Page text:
This summer is going to be significant to the Chicago Bulls and star guard Zach LaVine, an unrestricted free agent this summer. One eastern conference executive tells Heavy’s Sean Deveney that this decision is all but made.
“There is no way they consider letting him walk”
Simple enough, right? But the executive did not stop there, citing several key factors that will “make the whole thing easier” for both sides.
“He’s probably not going to make All-NBA because he took a backseat to DeMar DeRozan and that was unselfish because it will cost him money. He won’t get the supermax….the Bulls won’t have to worry about going too high to overpay him.”
It isn’t just about the Bulls’ comfort, though, as the executive points out.
“He’s still one of their anchor guys. There is no way they consider letting him walk, and he does not want to walk.”
Acts of Sacrifice
LaVine made his first All-Star team a season ago after putting up 27.4 points, 5.0 rebounds, and 4.9 assists while shooting 50.9% from the floor and 41.9% from downtown all of which are career-highs.
He also earned a gold medal at the 2020 Olympics with Team USA Men’s Basketball.
The eighth-year guard could have easily come into this season looking to improve upon his own status around the league as has been his reputation in the past.
Instead, he embraced a new lead dog in DeRozan as the latter obliterated preseason predictions for his and LaVine’s fit. And as the executive points out, he was costing himself some money on the open market as most kept focus on him wanting “what I’m worth”.
His numbers took the hit. But he was still one of just three players to average at least 24 points while shooting 47% from the floor and 38% from beyond the arc this season. The other two are Kevin Durant of the Brooklyn Nets and LaVine’s former teammate in Karl-Anthony Towns of the Minnesota Timberwolves.
In a season in which he conceded a few things to his teammates, he did not give up the ball to opponents as often averaging just 2.6 turnovers per game, his fewest since 2018.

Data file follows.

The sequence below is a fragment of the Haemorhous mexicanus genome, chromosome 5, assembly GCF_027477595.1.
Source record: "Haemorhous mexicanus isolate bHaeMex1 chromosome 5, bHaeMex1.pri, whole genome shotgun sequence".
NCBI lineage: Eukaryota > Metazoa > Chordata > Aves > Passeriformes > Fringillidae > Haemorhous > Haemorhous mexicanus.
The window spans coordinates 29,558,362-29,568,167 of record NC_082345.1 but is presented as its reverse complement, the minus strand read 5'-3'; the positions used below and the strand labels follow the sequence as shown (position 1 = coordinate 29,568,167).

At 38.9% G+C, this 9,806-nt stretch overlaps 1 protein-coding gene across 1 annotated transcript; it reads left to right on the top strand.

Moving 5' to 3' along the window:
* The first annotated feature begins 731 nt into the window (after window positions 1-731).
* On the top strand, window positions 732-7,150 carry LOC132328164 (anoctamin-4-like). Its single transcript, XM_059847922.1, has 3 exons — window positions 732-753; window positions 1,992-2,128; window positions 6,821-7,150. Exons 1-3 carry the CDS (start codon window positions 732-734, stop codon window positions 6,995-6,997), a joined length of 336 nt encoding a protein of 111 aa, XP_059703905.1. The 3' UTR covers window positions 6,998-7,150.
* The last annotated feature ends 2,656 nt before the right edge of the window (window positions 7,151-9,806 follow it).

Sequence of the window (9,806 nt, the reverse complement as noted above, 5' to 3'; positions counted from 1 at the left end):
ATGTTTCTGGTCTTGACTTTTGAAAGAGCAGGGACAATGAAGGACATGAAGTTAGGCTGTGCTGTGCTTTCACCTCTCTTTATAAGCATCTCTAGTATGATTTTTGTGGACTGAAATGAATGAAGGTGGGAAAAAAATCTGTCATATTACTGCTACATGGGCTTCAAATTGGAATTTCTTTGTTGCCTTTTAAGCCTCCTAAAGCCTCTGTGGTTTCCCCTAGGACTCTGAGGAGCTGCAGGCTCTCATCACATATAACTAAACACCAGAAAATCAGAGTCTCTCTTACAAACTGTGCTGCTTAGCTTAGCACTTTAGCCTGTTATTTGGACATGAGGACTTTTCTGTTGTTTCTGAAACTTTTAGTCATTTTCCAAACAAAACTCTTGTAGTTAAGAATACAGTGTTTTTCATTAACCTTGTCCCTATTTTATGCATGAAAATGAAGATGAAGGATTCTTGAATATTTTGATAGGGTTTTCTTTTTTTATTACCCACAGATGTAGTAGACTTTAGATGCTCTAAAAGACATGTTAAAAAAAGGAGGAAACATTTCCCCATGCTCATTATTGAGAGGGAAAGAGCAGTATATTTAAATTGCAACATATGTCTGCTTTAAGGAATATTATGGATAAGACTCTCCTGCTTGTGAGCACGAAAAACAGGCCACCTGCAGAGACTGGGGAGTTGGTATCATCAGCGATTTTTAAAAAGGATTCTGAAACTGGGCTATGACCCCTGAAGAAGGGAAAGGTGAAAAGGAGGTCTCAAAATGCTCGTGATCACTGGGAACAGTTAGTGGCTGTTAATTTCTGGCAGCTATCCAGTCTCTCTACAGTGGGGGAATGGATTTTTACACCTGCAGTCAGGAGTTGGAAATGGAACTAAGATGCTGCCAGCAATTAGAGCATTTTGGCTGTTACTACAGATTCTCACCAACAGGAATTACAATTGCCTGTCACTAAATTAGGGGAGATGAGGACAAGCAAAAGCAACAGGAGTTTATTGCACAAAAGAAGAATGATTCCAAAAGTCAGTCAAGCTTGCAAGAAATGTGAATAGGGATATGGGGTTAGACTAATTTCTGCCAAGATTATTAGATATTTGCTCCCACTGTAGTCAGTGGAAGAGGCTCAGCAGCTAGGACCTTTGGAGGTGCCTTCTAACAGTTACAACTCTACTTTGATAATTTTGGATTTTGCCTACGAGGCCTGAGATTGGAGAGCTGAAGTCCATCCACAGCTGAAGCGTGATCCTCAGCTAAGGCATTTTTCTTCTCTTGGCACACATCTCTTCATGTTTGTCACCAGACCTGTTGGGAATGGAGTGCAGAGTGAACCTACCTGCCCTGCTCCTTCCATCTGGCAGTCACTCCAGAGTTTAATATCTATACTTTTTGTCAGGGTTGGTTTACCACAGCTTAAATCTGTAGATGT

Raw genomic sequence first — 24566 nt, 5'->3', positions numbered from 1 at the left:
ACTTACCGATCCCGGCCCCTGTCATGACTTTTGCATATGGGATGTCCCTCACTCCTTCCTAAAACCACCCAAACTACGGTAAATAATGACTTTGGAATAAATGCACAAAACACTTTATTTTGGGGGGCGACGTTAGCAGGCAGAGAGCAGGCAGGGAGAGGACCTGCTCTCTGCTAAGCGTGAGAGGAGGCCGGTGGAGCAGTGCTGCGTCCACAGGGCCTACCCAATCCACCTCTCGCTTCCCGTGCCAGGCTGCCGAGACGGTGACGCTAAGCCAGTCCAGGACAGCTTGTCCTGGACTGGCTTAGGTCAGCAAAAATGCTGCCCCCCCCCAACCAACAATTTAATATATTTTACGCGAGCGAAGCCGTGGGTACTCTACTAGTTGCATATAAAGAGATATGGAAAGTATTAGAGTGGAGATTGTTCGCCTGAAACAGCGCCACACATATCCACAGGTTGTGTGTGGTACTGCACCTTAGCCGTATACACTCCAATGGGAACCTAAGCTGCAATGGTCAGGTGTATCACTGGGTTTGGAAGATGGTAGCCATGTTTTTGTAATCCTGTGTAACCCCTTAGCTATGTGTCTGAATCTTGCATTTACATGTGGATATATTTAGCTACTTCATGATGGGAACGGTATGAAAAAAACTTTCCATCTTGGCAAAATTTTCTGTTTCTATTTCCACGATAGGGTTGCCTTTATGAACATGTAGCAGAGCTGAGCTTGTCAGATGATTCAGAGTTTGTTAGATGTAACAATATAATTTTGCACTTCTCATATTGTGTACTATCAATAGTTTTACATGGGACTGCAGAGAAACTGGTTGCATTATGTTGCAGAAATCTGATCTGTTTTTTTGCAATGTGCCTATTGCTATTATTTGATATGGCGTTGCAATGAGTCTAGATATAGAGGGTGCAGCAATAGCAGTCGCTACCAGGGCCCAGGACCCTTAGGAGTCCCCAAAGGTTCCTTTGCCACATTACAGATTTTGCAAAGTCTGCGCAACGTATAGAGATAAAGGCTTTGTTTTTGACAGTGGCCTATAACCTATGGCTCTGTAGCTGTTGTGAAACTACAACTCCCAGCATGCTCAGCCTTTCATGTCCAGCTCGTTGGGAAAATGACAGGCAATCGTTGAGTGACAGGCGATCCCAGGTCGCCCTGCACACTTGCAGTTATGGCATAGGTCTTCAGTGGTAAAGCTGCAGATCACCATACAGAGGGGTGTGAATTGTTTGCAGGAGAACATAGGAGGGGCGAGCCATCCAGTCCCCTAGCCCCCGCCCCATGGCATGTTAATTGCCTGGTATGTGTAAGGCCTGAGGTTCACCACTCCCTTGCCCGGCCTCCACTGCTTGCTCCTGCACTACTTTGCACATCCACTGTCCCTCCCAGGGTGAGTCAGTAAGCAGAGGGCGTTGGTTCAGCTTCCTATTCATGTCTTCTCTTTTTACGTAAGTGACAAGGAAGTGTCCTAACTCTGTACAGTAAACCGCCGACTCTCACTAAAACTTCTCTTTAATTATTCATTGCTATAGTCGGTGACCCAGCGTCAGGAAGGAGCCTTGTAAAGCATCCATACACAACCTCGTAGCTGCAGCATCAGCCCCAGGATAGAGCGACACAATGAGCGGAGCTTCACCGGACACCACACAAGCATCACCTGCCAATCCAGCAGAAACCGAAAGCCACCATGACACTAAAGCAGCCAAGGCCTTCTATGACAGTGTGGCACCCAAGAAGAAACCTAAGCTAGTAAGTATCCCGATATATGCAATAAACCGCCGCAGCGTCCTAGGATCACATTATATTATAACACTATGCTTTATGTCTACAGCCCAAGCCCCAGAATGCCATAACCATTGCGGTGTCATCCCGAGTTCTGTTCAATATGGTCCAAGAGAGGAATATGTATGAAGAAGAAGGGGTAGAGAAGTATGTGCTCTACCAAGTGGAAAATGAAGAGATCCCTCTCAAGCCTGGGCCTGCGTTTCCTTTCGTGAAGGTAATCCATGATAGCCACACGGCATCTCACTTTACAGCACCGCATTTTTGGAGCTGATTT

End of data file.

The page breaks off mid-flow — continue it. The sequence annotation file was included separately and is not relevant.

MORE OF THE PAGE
On the Books
A supermax deal would have cost the Bulls $248 million over five years, per CBS Sports’ Sam Quinn. Getting LaVine at less than the supermax is not the same as suggesting that he won’t get a max deal — he almost certainly will.
When asked whether it is max-contract-or-bust, LaVine answered somewhat cryptically in an interview with Yahoo Sports’ Vincent Goodwill in February.
“I think we all get what we deserve at the level we play at, for our team and around the league. I think I stack up with everybody at that level,” he said. “We’ll let the chips fall. Is the [max] the goal? I don’t know if it’s the goal, but I should be getting what I deserve.”
That is expected to be a five-year deal worth $210 million, per Quinn.
If he were to go elsewhere, he is looking at $163 million over four years, adding to the incentive for LaVine to remain in Chicago.
He is the only player of significance that the Bulls will need to address this offseason.
Their only other rotation players heading for free agency are forwards Derrick Jones Jr and Tristan Thompson. But Nikola Vucevic is heading into the final season of his contract while DeRozan, Lonzo Ball, and Alex Caruso are the only players currently under contract beyond the 2023 season.
LaVine has averaged 19.0 points on 40.6% shooting while knocking down 35.7% of his threes, hauling in 5.5 rebounds, and 3.0 assists through two postseason games. He posted an 18-point, 10-rebound double-double in his playoff debut in Game 1.
He was very efficient in his follow-up effort in Game 2, scoring 20 points on 53.8% shooting and connecting on 3-of-4 threes after hitting just 2-of-10 in the series opener.
It wasn’t just the raw numbers for LaVine that were impressive, either. NBA lifer Steve Jones Jr. praised LaVine on his podcast, “The Dunker Spot”.
“Zach LaVine…was incredibly important with his aggression to see the drop, attack the drop, and finish. Then I’m going to mix in some passes to Vucevic. And then I’m going to mix in some pull-ups.”
LaVine’s shot diet and overall decision-making have been under scrutiny for some time.
His stint with Team USA showed he can lock in on the less glamorous parts of the game. But, as he has dealt with a knee injury throughout the back half of the season, the murmurs have naturally returned along with questions around his value on the open market.
Per NBC Sports Chicago’s K.C. Johnson, that is nonsense with LaVine in a contract year.
Judging from the tone of this executive, the feeling around the league is that LaVine will be in a Chicago Bulls uniform for the foreseeable future.